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Twenty-eight years into democracy most SA townships are akin to hell on earth

Family cleaning blood in Idada street after a mass shooting in Khayelitsha where over 60 bullets were fired. Picture: Ayanda Ndamane/African News Agency (ANA)

Family cleaning blood in Idada street after a mass shooting in Khayelitsha where over 60 bullets were fired. Picture: Ayanda Ndamane/African News Agency (ANA)

Published May 12, 2022

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Soon the recently appointed national police commissioner Fannie Masemola will appear at Parliament, alongside Police Minister Bheki Cele, to announce the latest quarterly crime statistics.

MPs and journalists will parse through the spreadsheets to decipher facts and figures while Masemola's police management will try to put a positive spin on things.

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But here’s the thing: South Africans do not feel safe while behind the wheel of a car, walking in the street or in their homes.

And the poorer you are, the chances are that you will become a victim of crime, whether you stay in Kliptown, KwaMashu, or Khayelitsha.

For several years now gangsters, particularly in Khayelitsha, have been killing each other in a war to extort businesses, especially foreign-owned spaza shops in the township.

In the most recent massacre, on Sunday, six people were gunned down. Although police have yet to effect an arrest (at the time of writing), community leaders in Khayelitsha say this massacre bears a resemblance to previous ones in the township.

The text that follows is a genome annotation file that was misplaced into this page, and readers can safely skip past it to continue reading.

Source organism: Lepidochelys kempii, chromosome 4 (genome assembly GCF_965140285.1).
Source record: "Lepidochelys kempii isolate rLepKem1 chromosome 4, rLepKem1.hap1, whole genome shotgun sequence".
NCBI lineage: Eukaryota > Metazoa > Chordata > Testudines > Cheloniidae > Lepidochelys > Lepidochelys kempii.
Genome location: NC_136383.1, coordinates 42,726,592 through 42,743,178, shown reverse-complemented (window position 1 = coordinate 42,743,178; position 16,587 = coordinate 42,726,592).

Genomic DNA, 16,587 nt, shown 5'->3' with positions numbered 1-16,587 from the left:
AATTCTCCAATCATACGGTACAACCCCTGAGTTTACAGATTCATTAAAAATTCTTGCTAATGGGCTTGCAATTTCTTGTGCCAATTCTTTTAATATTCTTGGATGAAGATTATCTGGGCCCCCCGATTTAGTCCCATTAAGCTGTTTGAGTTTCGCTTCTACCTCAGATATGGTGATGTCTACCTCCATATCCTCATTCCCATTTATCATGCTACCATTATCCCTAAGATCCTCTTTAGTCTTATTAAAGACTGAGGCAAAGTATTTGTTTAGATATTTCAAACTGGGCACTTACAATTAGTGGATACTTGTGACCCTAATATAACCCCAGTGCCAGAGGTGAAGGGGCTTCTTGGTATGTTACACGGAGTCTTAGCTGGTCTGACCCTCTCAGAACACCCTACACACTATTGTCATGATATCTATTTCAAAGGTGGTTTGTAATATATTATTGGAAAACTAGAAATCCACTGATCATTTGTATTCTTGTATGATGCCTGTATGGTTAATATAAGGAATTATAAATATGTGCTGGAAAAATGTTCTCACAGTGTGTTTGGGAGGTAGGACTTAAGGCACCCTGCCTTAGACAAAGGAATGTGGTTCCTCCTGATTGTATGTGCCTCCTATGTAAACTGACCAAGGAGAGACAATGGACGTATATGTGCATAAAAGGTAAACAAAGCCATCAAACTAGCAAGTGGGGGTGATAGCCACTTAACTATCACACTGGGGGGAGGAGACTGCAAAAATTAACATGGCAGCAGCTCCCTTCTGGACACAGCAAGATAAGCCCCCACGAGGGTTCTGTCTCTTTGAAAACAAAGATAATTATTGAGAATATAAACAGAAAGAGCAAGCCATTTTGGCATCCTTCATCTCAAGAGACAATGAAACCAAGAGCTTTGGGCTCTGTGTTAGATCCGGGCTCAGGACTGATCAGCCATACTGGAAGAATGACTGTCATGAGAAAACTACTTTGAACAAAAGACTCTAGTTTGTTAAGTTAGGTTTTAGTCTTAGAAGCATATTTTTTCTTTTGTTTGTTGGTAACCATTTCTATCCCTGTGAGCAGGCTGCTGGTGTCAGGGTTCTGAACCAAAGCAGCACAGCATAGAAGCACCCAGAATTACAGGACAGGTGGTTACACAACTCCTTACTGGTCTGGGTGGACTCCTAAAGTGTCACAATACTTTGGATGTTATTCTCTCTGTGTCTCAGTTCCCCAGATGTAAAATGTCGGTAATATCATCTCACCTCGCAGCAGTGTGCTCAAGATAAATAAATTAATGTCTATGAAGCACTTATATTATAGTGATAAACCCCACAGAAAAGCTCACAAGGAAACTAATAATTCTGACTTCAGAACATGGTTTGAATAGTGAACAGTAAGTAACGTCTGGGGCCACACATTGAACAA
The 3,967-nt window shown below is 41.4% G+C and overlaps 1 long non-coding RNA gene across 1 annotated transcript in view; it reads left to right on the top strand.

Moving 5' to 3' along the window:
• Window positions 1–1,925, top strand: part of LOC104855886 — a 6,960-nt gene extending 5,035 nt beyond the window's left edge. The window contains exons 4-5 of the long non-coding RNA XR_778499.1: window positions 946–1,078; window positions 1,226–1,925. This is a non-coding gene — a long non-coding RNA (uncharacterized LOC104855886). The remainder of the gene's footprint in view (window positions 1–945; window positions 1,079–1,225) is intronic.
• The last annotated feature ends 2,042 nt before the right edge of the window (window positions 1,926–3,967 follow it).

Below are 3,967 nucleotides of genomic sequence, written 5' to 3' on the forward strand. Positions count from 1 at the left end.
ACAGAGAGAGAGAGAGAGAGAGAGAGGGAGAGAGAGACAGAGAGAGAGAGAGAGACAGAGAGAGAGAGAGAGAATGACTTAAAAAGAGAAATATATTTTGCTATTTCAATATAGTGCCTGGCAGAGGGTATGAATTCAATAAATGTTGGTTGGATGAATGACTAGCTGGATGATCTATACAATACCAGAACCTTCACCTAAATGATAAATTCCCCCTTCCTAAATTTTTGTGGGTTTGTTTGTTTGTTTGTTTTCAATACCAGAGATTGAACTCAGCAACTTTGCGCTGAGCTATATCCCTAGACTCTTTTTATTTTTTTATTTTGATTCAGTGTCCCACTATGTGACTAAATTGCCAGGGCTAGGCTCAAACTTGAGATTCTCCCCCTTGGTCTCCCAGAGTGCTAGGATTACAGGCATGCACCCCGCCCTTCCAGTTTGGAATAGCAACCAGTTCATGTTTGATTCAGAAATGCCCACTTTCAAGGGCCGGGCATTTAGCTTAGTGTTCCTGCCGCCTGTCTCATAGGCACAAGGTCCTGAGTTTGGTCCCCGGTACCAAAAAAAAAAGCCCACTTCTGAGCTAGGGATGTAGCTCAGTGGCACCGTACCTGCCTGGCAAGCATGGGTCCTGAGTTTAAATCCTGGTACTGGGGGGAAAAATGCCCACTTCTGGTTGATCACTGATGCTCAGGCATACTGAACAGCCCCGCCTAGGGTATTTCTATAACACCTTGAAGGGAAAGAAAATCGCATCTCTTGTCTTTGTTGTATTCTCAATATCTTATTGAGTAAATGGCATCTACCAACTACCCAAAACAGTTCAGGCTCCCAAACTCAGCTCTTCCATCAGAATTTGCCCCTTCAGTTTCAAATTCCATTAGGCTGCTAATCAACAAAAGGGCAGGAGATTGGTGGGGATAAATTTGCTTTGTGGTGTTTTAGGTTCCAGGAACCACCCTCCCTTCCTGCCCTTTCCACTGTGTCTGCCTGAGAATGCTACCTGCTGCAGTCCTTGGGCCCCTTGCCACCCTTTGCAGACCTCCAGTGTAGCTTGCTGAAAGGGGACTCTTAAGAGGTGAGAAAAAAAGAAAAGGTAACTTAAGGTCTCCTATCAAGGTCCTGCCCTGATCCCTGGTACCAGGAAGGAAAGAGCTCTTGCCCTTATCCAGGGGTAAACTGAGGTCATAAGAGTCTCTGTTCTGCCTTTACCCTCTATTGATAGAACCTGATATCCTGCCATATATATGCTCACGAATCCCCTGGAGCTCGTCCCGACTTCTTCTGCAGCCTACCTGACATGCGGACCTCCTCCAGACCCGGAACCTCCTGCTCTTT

While the DA, which runs the Western Cape and Cape Town, has fought the national government over police resources for areas like Khayelitsha, perhaps we need a paradigm shift. We can’t police poverty and its consequences. An army of police officers, descending on township streets, won’t make much of a difference if we do not tackle the root cause of poverty, which is inequality.

When workers at a May Day celebration booed President Cyril Ramaphosa and forced him to abandon his planned speech, it was because his ANC government has failed to address the inequality which continues to sustain poverty in South Africa.

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Twenty-eight years into democracy most townships are akin to hell on earth, where our constitutional rights are abstract, divorced from reality.

Here’s what the government can do: Reverse apartheid’s spatial planning, which locates the poor far from economic opportunities and resources.

The consequences of this will be far-reaching, but so far the ANC government has only paid lip service to the concept of dismantling townships.

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Politicians who fail to act should rightfully be punished at the ballot box because we can’t continue with this endless cycle of violence.

* Quinton Mtyala, Assistant Editor of the Cape Argus newspaper.

Cape Argus

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